Thank you from the bottom of our hearts Donna & Alexander xxxx”
So back to my opening question - Why change something that has worked so well for so long?. Well simply, it is because of our ongoing commitment to children like Alexander. We have - as documented by parents and carers, not through our own assumptions - done a great job, but we can do even better. As Donna highlighted, Alexander was sad when he could no longer ride, but as is also clearly evident in her lovely story, riding was not instrumental in Alexander’s progress, it was the interaction - the connection - with the donkey.
I have to admit, as a parent of a child who benefitted so greatly from the actual ‘riding therapy’ here at The Donkey Sanctuary, Leeds I was a little dubious about the new programme when it was put to us - how could less time on the back of a donkey benefit all these children? But then I thought about the special moments I saw all our children share with the donkeys - leaning forward to feel the donkey's mane, touching the donkey’s face to thank them after a ride, and all the questions put to us about the donkeys. The child’s passion for The Donkey Sanctuary does not lie only in the ride, but in the donkey itself - the engagement with another sentient being, as described so eloquently in Donna’s story about her son Alexander - is what is key to the ongoing development of all children (and adults!) who visit The Donkey Sanctuary.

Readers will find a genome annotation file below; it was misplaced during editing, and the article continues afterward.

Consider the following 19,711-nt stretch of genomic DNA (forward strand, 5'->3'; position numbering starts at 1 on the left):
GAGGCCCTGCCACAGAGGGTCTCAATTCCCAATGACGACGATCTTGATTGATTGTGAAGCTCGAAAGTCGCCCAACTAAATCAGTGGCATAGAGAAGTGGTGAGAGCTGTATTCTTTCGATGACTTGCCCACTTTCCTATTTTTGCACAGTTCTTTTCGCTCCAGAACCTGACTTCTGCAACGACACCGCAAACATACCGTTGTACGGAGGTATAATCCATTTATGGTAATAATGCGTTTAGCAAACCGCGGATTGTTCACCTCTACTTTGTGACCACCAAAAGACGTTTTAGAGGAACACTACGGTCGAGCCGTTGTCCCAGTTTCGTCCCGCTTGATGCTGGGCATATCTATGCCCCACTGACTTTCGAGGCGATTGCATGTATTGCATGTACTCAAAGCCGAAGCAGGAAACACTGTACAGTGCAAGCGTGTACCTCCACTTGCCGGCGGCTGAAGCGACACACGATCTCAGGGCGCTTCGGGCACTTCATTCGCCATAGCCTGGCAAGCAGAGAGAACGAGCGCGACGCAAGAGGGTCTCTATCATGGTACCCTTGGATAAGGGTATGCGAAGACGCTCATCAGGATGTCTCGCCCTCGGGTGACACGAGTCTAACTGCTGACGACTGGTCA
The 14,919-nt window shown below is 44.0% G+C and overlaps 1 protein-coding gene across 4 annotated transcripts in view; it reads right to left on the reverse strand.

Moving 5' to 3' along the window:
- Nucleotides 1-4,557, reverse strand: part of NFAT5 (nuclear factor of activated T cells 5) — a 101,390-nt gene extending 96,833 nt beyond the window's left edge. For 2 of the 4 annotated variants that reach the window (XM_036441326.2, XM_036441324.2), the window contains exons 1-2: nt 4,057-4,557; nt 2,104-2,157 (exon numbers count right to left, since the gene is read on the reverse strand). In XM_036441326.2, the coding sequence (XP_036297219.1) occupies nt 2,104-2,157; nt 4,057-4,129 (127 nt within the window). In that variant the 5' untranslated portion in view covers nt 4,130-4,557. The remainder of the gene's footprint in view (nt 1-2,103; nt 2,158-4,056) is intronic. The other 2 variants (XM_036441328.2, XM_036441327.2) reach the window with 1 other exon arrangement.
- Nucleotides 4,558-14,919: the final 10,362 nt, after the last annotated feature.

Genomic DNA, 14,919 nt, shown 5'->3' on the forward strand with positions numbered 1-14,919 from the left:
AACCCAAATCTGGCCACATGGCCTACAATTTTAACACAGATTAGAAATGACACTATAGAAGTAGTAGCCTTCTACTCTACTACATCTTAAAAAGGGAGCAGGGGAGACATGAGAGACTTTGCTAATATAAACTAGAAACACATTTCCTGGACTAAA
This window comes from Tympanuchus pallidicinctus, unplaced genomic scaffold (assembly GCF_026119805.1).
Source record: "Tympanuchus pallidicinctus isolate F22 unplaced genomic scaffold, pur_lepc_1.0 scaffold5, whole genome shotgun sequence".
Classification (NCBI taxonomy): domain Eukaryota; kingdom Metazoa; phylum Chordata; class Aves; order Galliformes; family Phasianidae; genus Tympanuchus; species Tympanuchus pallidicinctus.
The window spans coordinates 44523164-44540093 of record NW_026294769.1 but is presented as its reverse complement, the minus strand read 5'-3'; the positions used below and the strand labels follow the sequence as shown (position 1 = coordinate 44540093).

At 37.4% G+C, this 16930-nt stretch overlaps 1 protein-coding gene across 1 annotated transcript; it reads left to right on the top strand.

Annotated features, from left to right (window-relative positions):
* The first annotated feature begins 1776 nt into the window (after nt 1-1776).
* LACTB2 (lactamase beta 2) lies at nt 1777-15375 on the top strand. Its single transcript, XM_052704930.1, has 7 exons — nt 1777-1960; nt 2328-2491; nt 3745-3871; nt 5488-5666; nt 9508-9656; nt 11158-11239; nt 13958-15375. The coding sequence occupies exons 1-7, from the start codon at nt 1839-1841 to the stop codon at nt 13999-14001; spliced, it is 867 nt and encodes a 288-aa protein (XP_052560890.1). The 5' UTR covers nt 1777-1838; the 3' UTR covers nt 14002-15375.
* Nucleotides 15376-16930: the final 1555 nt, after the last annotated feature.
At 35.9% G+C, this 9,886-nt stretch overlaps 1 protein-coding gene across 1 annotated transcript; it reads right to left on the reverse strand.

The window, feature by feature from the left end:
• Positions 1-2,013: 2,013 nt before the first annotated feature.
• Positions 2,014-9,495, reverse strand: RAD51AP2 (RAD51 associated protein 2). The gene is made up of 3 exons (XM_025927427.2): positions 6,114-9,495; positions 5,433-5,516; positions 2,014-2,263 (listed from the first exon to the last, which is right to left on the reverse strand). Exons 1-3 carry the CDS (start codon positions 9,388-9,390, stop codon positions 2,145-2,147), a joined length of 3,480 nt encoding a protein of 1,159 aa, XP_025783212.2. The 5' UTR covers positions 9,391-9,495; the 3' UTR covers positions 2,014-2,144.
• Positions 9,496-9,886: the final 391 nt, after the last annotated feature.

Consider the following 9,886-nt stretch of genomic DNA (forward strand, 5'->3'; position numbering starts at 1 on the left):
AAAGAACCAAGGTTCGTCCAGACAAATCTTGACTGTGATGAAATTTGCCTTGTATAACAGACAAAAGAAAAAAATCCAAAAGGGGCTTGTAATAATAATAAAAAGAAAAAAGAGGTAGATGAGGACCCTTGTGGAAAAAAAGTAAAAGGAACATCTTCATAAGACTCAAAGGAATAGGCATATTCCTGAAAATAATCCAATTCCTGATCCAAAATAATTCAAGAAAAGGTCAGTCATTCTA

Therefore this new programme provides more opportunity for a connection between donkey and child known as limbic resonance, i.e. when two sentient creatures connect on an emotional as well as a physical level. This also means we can now measure those “magical moments” of engagement of the child with the donkey but also assess if the donkey’s life is enriched as a consequence of interacting on the programme. These are things we have never been able to measure before.
Thank you to Donna Alderson for her kind support which has allowed me to share her son Alexander's story in this way.